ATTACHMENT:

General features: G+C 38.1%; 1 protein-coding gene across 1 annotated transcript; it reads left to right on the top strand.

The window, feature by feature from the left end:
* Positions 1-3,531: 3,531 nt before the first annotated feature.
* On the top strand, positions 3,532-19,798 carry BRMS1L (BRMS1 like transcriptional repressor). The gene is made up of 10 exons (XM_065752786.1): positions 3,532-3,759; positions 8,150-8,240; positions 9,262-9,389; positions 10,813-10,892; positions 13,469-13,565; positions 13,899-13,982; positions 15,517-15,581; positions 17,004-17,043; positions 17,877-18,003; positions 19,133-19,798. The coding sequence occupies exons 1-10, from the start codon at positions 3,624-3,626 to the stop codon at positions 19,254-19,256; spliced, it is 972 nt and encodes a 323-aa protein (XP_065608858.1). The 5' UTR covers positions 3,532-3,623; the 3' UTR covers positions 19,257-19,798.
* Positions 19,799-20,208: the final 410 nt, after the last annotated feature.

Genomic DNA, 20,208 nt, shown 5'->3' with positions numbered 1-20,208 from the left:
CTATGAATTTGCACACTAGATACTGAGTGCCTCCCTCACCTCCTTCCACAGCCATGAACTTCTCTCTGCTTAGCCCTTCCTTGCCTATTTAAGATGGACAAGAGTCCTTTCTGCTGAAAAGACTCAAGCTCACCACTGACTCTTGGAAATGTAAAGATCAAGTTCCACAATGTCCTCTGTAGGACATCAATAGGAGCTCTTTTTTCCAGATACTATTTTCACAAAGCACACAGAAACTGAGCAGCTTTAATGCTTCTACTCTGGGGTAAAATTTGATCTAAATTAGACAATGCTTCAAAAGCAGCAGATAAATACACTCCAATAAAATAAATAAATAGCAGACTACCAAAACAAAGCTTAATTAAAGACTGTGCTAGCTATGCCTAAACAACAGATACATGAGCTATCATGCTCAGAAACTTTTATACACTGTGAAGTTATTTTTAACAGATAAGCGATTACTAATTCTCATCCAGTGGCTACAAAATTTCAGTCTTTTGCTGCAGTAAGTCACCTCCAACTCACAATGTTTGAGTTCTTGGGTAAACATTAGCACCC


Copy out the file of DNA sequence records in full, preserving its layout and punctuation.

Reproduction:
General features: G+C 38.1%; 1 protein-coding gene across 1 annotated transcript; it reads left to right on the top strand.

The window, feature by feature from the left end:
* Positions 1-3,531: 3,531 nt before the first annotated feature.
* On the top strand, positions 3,532-19,798 carry BRMS1L (BRMS1 like transcriptional repressor). The gene is made up of 10 exons (XM_065752786.1): positions 3,532-3,759; positions 8,150-8,240; positions 9,262-9,389; positions 10,813-10,892; positions 13,469-13,565; positions 13,899-13,982; positions 15,517-15,581; positions 17,004-17,043; positions 17,877-18,003; positions 19,133-19,798. The coding sequence occupies exons 1-10, from the start codon at positions 3,624-3,626 to the stop codon at positions 19,254-19,256; spliced, it is 972 nt and encodes a 323-aa protein (XP_065608858.1). The 5' UTR covers positions 3,532-3,623; the 3' UTR covers positions 19,257-19,798.
* Positions 19,799-20,208: the final 410 nt, after the last annotated feature.

Genomic DNA, 20,208 nt, shown 5'->3' with positions numbered 1-20,208 from the left:
CTATGAATTTGCACACTAGATACTGAGTGCCTCCCTCACCTCCTTCCACAGCCATGAACTTCTCTCTGCTTAGCCCTTCCTTGCCTATTTAAGATGGACAAGAGTCCTTTCTGCTGAAAAGACTCAAGCTCACCACTGACTCTTGGAAATGTAAAGATCAAGTTCCACAATGTCCTCTGTAGGACATCAATAGGAGCTCTTTTTTCCAGATACTATTTTCACAAAGCACACAGAAACTGAGCAGCTTTAATGCTTCTACTCTGGGGTAAAATTTGATCTAAATTAGACAATGCTTCAAAAGCAGCAGATAAATACACTCCAATAAAATAAATAAATAGCAGACTACCAAAACAAAGCTTAATTAAAGACTGTGCTAGCTATGCCTAAACAACAGATACATGAGCTATCATGCTCAGAAACTTTTATACACTGTGAAGTTATTTTTAACAGATAAGCGATTACTAATTCTCATCCAGTGGCTACAAAATTTCAGTCTTTTGCTGCAGTAAGTCACCTCCAACTCACAATGTTTGAGTTCTTGGGTAAACATTAGCACCC